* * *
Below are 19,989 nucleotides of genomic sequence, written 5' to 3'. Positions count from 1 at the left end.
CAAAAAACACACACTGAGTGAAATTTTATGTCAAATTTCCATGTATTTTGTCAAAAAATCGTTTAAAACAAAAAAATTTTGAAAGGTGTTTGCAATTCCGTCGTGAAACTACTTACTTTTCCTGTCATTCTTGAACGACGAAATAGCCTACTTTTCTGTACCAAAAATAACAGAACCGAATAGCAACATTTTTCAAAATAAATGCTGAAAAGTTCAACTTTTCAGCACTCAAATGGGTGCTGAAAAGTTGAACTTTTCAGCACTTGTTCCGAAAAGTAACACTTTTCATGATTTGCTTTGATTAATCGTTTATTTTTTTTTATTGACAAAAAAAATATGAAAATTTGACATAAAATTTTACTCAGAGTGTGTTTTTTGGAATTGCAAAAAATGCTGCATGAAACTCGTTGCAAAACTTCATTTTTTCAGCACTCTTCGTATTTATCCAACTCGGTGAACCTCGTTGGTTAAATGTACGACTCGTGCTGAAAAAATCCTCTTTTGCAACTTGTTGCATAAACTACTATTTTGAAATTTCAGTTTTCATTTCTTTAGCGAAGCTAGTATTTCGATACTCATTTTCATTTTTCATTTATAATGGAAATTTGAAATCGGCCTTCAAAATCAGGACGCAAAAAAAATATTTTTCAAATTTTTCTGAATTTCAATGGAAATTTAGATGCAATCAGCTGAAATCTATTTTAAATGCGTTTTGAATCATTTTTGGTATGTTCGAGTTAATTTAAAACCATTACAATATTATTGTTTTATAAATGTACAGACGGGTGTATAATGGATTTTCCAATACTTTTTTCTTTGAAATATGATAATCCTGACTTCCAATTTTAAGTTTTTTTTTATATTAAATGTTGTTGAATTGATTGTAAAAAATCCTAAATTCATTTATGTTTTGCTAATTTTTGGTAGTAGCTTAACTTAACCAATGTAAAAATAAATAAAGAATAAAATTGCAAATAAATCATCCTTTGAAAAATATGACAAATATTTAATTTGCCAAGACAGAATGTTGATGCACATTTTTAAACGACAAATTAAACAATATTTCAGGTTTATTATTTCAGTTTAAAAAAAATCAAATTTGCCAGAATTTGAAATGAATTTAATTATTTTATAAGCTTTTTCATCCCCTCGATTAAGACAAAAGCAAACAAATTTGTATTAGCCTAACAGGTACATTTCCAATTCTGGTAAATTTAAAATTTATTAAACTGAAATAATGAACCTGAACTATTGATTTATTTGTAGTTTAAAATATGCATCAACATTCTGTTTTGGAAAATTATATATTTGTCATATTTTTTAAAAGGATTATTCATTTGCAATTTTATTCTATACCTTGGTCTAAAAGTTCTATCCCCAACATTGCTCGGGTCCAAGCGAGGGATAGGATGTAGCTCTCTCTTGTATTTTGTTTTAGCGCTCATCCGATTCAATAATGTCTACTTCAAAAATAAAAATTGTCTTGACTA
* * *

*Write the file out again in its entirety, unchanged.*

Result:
Below are 19,989 nucleotides of genomic sequence, written 5' to 3'. Positions count from 1 at the left end.
CAAAAAACACACACTGAGTGAAATTTTATGTCAAATTTCCATGTATTTTGTCAAAAAATCGTTTAAAACAAAAAAATTTTGAAAGGTGTTTGCAATTCCGTCGTGAAACTACTTACTTTTCCTGTCATTCTTGAACGACGAAATAGCCTACTTTTCTGTACCAAAAATAACAGAACCGAATAGCAACATTTTTCAAAATAAATGCTGAAAAGTTCAACTTTTCAGCACTCAAATGGGTGCTGAAAAGTTGAACTTTTCAGCACTTGTTCCGAAAAGTAACACTTTTCATGATTTGCTTTGATTAATCGTTTATTTTTTTTTATTGACAAAAAAAATATGAAAATTTGACATAAAATTTTACTCAGAGTGTGTTTTTTGGAATTGCAAAAAATGCTGCATGAAACTCGTTGCAAAACTTCATTTTTTCAGCACTCTTCGTATTTATCCAACTCGGTGAACCTCGTTGGTTAAATGTACGACTCGTGCTGAAAAAATCCTCTTTTGCAACTTGTTGCATAAACTACTATTTTGAAATTTCAGTTTTCATTTCTTTAGCGAAGCTAGTATTTCGATACTCATTTTCATTTTTCATTTATAATGGAAATTTGAAATCGGCCTTCAAAATCAGGACGCAAAAAAAATATTTTTCAAATTTTTCTGAATTTCAATGGAAATTTAGATGCAATCAGCTGAAATCTATTTTAAATGCGTTTTGAATCATTTTTGGTATGTTCGAGTTAATTTAAAACCATTACAATATTATTGTTTTATAAATGTACAGACGGGTGTATAATGGATTTTCCAATACTTTTTTCTTTGAAATATGATAATCCTGACTTCCAATTTTAAGTTTTTTTTTATATTAAATGTTGTTGAATTGATTGTAAAAAATCCTAAATTCATTTATGTTTTGCTAATTTTTGGTAGTAGCTTAACTTAACCAATGTAAAAATAAATAAAGAATAAAATTGCAAATAAATCATCCTTTGAAAAATATGACAAATATTTAATTTGCCAAGACAGAATGTTGATGCACATTTTTAAACGACAAATTAAACAATATTTCAGGTTTATTATTTCAGTTTAAAAAAAATCAAATTTGCCAGAATTTGAAATGAATTTAATTATTTTATAAGCTTTTTCATCCCCTCGATTAAGACAAAAGCAAACAAATTTGTATTAGCCTAACAGGTACATTTCCAATTCTGGTAAATTTAAAATTTATTAAACTGAAATAATGAACCTGAACTATTGATTTATTTGTAGTTTAAAATATGCATCAACATTCTGTTTTGGAAAATTATATATTTGTCATATTTTTTAAAAGGATTATTCATTTGCAATTTTATTCTATACCTTGGTCTAAAAGTTCTATCCCCAACATTGCTCGGGTCCAAGCGAGGGATAGGATGTAGCTCTCTCTTGTATTTTGTTTTAGCGCTCATCCGATTCAATAATGTCTACTTCAAAAATAAAAATTGTCTTGACTA